What is Lead Poisoning?

Many of us regard lead poisoning as a problem left in the past. The ongoing water disaster in Flint, Michigan, however has proven that lead poisoning can still happen in the United States in 2016. But what is lead poisoning?

Lead poisoning occurs when lead builds up in the body, most often over the course of several weeks or months. People of any age may be affected by lead poisoning, but children under 6 are especially vulnerable. Lead poisoning this early in life may lead to impaired physical and/or mental development. High levels of lead in the blood may even lead to death.

In its early stages, lead poisoning may be hard to detect, since symptoms may not be present until significant damage has already been done. Symptoms may also be different in individuals of different age groups, adding further confusion to the matter. Infants exposed to lead may experience delayed growth, both physically and mentally. Since only time can show these delays, parents may not notice symptoms early on. Children past the infant stage of life may experience learning difficulties, irritability, loss of appetite, weight loss, loss of energy, abdominal pain, vomiting, constipation, or hearing loss. Adults may experience raised blood pressure, abdominal pain, constipation, joint pain, muscle pain, decrease in mental faculties, headaches, pain or numbness in arms or legs, memory loss, inconsistency in mood, reduced sperm count, or miscarriage. A pregnant woman who contracts lead poisoning may pass harm to her unborn child, including premature birth or a wide variety of birth defects. The most serious concern for complications of lead poisoning is the possibility of irreversible brain damage in young children, but high levels of lead may always cause damage to the kidneys or nervous system to victims at any age. Severe cases may cause seizures or death.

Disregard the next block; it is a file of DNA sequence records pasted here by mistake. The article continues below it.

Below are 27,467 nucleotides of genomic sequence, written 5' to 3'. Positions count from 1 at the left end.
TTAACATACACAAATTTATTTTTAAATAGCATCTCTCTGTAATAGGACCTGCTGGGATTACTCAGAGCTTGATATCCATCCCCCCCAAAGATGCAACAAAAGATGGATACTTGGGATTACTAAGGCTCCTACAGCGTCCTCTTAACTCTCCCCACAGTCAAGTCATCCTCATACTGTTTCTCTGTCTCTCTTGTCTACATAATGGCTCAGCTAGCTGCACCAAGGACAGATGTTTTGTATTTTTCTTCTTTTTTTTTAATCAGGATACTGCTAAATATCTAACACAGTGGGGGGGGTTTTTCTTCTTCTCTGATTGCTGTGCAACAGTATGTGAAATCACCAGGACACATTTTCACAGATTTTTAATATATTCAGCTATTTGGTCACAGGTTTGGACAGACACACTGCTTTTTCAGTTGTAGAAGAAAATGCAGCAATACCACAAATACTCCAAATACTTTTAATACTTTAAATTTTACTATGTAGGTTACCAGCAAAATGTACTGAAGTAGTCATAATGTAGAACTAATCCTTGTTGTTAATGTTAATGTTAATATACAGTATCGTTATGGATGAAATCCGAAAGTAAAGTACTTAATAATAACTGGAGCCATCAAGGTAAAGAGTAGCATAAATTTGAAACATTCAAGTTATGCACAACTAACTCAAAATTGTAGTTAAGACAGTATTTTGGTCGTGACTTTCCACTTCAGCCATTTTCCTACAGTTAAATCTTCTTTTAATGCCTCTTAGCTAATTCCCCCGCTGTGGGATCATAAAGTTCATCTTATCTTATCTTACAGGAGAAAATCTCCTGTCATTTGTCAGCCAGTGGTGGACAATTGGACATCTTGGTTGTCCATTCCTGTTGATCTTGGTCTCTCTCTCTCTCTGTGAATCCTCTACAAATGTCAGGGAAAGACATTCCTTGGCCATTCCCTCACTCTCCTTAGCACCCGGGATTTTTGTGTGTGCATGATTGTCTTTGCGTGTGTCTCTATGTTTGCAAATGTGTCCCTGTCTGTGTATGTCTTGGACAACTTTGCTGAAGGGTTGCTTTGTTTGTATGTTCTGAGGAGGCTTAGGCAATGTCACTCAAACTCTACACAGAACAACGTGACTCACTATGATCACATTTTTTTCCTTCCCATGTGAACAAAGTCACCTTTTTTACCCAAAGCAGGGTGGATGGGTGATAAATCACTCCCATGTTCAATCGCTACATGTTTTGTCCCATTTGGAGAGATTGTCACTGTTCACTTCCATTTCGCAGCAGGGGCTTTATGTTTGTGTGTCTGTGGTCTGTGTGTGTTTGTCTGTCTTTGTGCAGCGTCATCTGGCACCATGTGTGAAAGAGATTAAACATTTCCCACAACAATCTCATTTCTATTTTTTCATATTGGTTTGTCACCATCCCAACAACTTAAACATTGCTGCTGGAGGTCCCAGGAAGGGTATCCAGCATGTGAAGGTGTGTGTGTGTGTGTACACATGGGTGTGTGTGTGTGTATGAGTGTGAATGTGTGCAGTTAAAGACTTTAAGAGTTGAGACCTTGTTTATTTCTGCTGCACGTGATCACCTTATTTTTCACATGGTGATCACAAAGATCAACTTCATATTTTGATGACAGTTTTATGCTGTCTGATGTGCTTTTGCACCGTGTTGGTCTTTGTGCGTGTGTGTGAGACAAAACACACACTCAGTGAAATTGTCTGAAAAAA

Many doctors routinely test for increased lead levels during well child visits and recommend further preventative testing when the child is one and two years old. If you or your children experience any potential lead poisoning symptoms and you have recently moved house, changed schools, begun household renovations, or changed jobs, a test to determine lead levels in the blood may be crucial. If lead levels have increased the most important thing is to remove the source of lead, which may require renovating the home, purchasing a water filter, or even relocating your family. Your doctor will help you determine if medication is needed to treat the lead poisoning.


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